The Rally Onion wants 150 fans before Opening Day.
The Dodgers paid for him to be cloned.
The Sox traded Bullfrog the only player they've got for Shottenhoffen. Four-eyes Shottenhoffen a utility infielder. They've got a whole team of utility infielders.
That's great news!. He's still one of the best.
Reds Fan Since 1971
Great news! It will be a sad day for me when he hangs it up for good.....and that is from a Dodger hater from way back.
Let's play two!!!
I wish there was someone out there who was aspiring to be the next one.
This is good news! I hope he goes to 100. Same with Marty. As much as he is maligned here, there is no one on the horizon who compares ( not that Marty is in the same league, because he's not). Just like many others, I could listen to Vin and Marty all day long. The newer guys, including our own, not so much. Maybe I'm old. No doubt I am. But the iconic voices will soon be gone.
"You only have to bat a thousand in two things; flying and heart transplants. Everything else you can go 4-for-5."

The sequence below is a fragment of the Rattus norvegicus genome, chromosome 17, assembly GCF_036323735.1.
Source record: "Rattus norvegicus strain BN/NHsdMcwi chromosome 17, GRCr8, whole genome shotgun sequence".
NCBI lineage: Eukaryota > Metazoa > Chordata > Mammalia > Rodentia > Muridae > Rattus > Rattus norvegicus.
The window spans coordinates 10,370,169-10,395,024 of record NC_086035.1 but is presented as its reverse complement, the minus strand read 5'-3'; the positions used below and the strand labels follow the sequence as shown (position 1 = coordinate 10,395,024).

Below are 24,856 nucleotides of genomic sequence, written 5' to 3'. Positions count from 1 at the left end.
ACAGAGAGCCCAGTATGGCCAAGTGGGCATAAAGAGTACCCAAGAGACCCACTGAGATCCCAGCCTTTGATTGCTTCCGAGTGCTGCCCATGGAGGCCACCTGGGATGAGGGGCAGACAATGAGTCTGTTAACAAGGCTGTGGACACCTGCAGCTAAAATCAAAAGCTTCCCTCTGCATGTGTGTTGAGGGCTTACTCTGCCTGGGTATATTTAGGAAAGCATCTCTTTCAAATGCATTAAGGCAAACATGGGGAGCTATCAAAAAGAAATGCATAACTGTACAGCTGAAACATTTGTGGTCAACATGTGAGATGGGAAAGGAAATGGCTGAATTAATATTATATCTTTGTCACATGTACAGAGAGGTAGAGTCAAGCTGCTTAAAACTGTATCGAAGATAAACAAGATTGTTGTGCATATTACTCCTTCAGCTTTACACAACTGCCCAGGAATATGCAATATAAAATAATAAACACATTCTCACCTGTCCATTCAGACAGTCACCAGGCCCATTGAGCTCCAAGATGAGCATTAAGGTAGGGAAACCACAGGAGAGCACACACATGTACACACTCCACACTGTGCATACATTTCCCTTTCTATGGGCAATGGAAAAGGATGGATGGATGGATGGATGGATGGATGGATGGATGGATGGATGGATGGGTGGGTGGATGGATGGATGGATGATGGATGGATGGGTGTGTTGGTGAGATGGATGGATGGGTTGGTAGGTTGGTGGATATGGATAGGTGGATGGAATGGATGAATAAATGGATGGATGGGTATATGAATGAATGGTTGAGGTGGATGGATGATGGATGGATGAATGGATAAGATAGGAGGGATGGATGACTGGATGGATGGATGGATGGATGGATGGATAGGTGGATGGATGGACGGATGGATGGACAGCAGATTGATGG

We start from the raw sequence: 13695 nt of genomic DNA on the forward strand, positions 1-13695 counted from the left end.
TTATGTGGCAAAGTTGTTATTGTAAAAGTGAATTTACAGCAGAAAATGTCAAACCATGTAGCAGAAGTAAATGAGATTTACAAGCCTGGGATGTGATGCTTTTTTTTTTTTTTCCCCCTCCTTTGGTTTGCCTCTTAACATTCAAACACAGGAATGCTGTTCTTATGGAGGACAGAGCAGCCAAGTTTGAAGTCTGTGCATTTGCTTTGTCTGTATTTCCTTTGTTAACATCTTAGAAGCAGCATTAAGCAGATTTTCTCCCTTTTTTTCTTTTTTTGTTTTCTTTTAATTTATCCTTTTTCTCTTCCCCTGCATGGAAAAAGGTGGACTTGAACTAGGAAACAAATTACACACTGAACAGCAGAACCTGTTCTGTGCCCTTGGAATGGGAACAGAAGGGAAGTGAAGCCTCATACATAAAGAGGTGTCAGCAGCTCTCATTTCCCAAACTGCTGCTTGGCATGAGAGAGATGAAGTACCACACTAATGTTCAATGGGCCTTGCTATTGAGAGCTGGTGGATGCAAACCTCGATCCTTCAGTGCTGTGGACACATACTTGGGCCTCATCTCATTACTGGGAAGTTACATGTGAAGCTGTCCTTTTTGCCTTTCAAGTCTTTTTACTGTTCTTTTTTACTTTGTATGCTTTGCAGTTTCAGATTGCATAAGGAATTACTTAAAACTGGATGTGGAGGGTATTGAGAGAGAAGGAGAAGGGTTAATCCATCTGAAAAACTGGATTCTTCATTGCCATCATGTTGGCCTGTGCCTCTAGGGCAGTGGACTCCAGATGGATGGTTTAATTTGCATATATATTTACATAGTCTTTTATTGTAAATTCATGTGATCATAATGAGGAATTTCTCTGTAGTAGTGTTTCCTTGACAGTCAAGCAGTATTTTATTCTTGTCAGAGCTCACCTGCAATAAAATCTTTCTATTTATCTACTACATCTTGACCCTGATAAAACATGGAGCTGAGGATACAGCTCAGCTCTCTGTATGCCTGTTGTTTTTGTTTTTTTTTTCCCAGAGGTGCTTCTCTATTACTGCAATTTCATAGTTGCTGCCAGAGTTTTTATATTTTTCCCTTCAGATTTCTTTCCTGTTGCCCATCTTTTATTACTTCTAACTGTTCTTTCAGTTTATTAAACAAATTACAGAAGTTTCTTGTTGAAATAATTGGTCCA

Vin Scully could make a paint drying contest interesting. I love the way he calls a game and hope he continues for many years to come.
Baseball's Dorian Grey, I bet there is a painting of him in the basement at Dodger Stadium.
Dodgers fans picked up the knack of bringing their transistor radios, as revolutionary in their day as when iPhones were introduced, to the cavernous Memorial Coliseum almost immediately. East Coast critics of the transplanted team, ever ready to lambaste the Hollywood crowds, claimed the pocket radios were proof the fans were so genuinely ignorant of the sport that the game had to be explained to them as they watched. No doubt there was some truth to this assertion, for there were obviously those in attendance who knew little about baseball. What such commentators conveniently ignored, of course, was that a high caliber of baseball in the form of the Pacific Coast League had long been played in Southern California.
There was another reason fans felt compelled to bring their portable radios to the ballpark: Vin Scully instantly captivated the Southland. Then, as now, his Irish lilt made baseball what it was supposed to be entertaining. It was natural for Angelenos to wonder beyond the mere statistics: just who were these guys?